The taiga is a forest of the cold, subarctic region. The subarctic is an area of the Northern Hemisphere that lies just south of the Arctic Circle. The taiga lies between the tundra to the north and temperate forests to the south.
Alaska, Canada, Scandinavia, and Siberia have taigas. In Russia, the world’s largest taiga stretches about 5,800 kilometers (3,600 miles), from the Pacific Ocean to the Ural Mountains. This taiga region was completely glaciated, or covered by glaciers, during the last ice age.
The soil beneath the taiga often contains permafrost—a layer of permanently frozen soil. In other areas, a layer of bedrock lies just beneath the soil. Both permafrost and rock prevent water from draining from the top layers of soil. This creates shallow bogs known as muskegs. Muskegs can look like solid ground, because they are covered with moss, short grasses, and sometimes even trees. However, the ground is actually wet and spongy.
Plants and Fungi
Taigas are thick forests. Coniferous trees, such as spruce, pine, and fir, are common. Coniferous trees have needles instead of broad leaves, and their seeds grow inside protective, woody cones. While deciduous trees of temperate forests lose their leaves in winter, conifers never lose their needles. For this reason, conifers are also called “evergreens.”
Conifers have adapted to survive the long, cold winters and short summers of the taiga. Their needles contain very little sap, which helps prevent freezing. Their dark color and triangle-shaped sides help them catch and absorb as much of the sun’s light as possible. In the taiga, tree growth is thickest beside muskegs and lakes formed by glaciers.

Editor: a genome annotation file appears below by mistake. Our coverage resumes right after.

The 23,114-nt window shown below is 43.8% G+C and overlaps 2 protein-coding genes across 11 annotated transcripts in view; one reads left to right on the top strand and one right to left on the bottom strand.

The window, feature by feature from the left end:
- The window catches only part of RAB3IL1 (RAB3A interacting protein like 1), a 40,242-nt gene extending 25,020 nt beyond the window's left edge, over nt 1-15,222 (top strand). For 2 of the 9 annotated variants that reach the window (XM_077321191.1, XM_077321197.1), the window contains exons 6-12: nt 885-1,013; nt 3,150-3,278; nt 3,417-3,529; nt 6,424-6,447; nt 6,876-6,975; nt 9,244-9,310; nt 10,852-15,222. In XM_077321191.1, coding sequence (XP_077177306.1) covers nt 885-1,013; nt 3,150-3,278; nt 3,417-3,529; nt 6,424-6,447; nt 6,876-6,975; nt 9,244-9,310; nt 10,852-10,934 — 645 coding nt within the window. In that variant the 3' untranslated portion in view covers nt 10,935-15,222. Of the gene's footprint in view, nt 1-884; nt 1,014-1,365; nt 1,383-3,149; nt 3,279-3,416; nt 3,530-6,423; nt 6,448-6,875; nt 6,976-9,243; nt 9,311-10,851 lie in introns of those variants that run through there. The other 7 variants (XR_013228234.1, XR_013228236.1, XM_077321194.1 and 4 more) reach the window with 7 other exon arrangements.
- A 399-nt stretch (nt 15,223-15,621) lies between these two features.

Taigas have few native plants besides conifers. The soil of the taiga has few nutrients. It can also freeze, making it difficult for many plants to take root. The larch is one of the only deciduous trees able to survive in the freezing northern taiga.
Instead of shrubs and flowers, mosses, lichens, and mushrooms cover the floor of a taiga. These organisms can grow directly on the ground, or have very shallow roots. They can survive in the cold, and with little water or sunlight.
Animals of the Taiga
Many kinds of animals live in the taiga. All animals have to be well-adapted to the cold. Birds native to the taiga usually migrate south during the freezing winter months. Small animals, mostly rodents, live close to the floor. Many birds of prey, such as owls and eagles, hunt these animals from the trees of the taiga.
Moose, the largest type of deer in the world, is able to live in the cold taiga. Like all deer, moose are herbivores. They favor the aquatic plants growing on the taiga’s bogs and streams.